Huber family's home revealed in premiere of 'Extreme Makeover'
SOUTH RANGE, Wis. -- An entire country had the chance to see a contemporary apple-green house in South Range Sunday night when the season premiere of "Extreme Makeover: Home Edition" aired on ABC.
The Huber home on Swamp Road, which took more than 1,400 volunteers to build in a handful of days, is amazing, Howie Huber said.
"Everything is easier," he said, playfully referring to an old septic problem: "I have not been covered in feces once in this new house."
The security and comfort the new house provides has finally put the family at ease.
Jessie and Howie Huber's favorite object in the home: The red wood stove taken from the original farmhouse. "It was the heart of the old home," Jessie Huber said. "I was happy to walk in and see it here."
Here are some of the new structure's most interesting features:
Painted in greens with a massive stone surround framing a tiny red woodstove, the two-story great room showcases a wall of trees -- a blown-up photo of trees from the across the road. Two chairs are made with old fire hose from the Superior Fire Department. A wide, lime-green coffee table is an old crate; but climbing children have had ankles slip between the slats, so that might have to go, Jessie Huber said.
The kitchen opens into the dining area, which holds a 7-foot table made with 50,000-year-old Kauri wood from a company called Ancientwood in La Pointe, Wis. The wood comes from the North Island in New Zealand.
The open kitchen features stainless-steel Kenmore appliances and a giant solid-surface-topped island with plenty of storage. Jessie Huber is fond of the double-decker silverware drawers and the modern stove. Her old one, with skittish knobs, almost caused a fire once. She would like to hang pots above the island, something they can change now that the show has aired. Changes aren't allowed to be made before that in case anything needs to be reshot. Howie Huber, trained as a chef (the couple met working together at the New Scenic Café), is happy to cook and eat food from a clean, modern kitchen.
"It's nice not to have Sheetrock dust in your food," he said.
This light and airy room houses craft and kids' project supplies and toys in big white cupboards, along with Jessie Huber's canning storage area. Producers of the show heard she liked to throw clay, and installed a kiln.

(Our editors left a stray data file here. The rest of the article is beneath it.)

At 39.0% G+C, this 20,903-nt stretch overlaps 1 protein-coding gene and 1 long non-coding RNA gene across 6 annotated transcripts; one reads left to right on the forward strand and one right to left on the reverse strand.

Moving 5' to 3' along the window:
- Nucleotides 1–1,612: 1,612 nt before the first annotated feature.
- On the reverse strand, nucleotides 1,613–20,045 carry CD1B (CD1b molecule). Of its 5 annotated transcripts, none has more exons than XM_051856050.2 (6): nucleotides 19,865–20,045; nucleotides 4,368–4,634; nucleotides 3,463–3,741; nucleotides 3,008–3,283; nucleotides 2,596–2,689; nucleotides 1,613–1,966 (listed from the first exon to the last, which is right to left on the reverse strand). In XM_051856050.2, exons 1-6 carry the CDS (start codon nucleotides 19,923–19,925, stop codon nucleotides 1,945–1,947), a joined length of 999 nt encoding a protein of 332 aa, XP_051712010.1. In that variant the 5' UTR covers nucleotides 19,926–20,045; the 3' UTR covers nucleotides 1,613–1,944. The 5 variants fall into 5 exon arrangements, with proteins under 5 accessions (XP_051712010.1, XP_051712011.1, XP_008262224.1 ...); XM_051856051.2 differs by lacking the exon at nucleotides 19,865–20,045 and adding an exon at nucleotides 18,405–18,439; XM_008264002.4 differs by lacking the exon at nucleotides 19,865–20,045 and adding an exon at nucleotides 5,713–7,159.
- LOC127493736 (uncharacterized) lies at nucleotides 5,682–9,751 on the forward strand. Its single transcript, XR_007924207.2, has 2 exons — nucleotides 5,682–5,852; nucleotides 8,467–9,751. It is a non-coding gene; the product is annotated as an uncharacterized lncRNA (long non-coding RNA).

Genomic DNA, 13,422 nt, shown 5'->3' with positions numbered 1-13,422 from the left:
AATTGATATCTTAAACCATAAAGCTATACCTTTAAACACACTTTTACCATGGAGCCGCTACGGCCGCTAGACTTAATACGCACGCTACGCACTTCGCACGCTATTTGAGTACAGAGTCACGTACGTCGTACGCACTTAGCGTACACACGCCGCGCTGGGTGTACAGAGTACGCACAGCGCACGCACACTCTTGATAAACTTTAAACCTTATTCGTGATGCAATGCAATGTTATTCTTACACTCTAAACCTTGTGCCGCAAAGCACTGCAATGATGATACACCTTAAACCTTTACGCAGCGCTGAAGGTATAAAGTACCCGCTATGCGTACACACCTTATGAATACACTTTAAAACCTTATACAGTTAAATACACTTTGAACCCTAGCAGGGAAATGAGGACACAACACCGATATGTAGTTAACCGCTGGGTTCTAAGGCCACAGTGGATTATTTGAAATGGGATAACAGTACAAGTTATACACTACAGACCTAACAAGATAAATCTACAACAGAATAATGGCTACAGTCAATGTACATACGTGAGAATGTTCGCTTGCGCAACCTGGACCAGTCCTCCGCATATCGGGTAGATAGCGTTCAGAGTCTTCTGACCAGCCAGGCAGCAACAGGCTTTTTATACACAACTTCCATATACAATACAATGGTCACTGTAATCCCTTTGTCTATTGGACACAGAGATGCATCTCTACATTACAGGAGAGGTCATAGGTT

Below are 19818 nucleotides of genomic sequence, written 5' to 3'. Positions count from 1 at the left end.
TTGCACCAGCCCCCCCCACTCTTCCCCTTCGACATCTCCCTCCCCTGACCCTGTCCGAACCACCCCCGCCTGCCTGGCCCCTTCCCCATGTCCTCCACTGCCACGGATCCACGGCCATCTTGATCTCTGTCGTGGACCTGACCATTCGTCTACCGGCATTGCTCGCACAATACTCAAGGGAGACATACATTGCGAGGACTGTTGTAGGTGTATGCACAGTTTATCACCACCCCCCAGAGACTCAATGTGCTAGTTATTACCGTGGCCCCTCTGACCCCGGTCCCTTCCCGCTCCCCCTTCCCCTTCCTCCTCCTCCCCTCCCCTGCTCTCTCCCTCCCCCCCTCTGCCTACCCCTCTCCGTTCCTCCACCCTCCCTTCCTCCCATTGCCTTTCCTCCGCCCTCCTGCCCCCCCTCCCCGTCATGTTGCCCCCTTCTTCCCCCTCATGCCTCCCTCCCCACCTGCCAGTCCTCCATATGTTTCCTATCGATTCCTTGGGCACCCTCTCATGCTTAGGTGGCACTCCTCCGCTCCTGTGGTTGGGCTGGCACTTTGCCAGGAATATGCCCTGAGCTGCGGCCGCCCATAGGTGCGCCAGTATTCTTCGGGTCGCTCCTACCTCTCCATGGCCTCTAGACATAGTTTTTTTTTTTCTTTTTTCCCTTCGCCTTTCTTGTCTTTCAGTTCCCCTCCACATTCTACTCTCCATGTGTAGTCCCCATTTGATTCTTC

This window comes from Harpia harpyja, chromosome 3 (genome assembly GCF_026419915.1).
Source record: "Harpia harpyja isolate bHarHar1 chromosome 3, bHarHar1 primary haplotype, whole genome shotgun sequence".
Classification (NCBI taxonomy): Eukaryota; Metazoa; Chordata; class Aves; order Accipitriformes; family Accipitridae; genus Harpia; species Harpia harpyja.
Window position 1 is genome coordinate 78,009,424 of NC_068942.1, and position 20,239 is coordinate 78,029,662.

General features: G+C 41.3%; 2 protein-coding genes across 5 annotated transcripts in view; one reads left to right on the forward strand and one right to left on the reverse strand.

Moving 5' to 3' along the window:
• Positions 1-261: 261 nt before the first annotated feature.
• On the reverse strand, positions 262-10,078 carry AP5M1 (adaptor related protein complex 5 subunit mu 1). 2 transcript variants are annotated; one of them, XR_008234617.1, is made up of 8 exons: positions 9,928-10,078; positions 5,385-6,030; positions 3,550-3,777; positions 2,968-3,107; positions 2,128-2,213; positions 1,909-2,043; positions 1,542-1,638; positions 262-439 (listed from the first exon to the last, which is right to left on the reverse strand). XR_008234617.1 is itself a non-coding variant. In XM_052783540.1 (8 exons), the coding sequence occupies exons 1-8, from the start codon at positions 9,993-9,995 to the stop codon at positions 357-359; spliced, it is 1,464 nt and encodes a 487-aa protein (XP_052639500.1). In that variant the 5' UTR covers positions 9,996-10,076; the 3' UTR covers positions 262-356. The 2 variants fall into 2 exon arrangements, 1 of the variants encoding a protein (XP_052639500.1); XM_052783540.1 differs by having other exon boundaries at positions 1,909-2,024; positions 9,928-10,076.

The bed frame is made of driftwood that was milled into dimensional lumber. Laid inside the frame are trees from the property that were cut down from the footprint of the house, Howie Huber said. The master bath has a large white tub placed next to a picture window that overlooks a backyard field.
It's a blue and purple room filled with flower-like decorations, a whimsical ladybug duvet cover on a round bed, a bench with seat covers and giant yellow daffodils suspended from the ceiling. "They like spending time in their own space," Howie Huber said. "The rooms are such a good expression of their interests."
The outdoors-themed room has a tent-like bed with a loft and a mountain-climbing stairway to the top. A canoe was split in half and made into shelves.
The house's heat source is an off-peak electric boiler. The home has in-floor heating. The house also has passive solar heat. The electricity bills are shaping up to be half what they used to be with twice the space. The $27,000 wind turbine will generate energy when it gets fixed. It hasn't been working properly yet.
The home also has a $100,000 technology package, with 11 cameras scoping the property and activity recorded 24 hours a day. The windows have glass-break sensors.
"A lot of people have the opportunity to case your home," Howie Huber said. "It comes standard with the show."
A treehouse, playground set and angular patio area are out back, with a fire pit surrounded by three large rocks. A chicken coop was built by a local 4-H club. Gardens are everywhere, filled with tomatoes, Swiss chard, potatoes, broccoli, parsnips, pumpkins and cabbage. Jessie Huber is planning for dairy goats and bees. The gardens were moved from their original spots during the building project and are faring well.
"We love being outside," she said. "We grow our own food. It's good for the soul."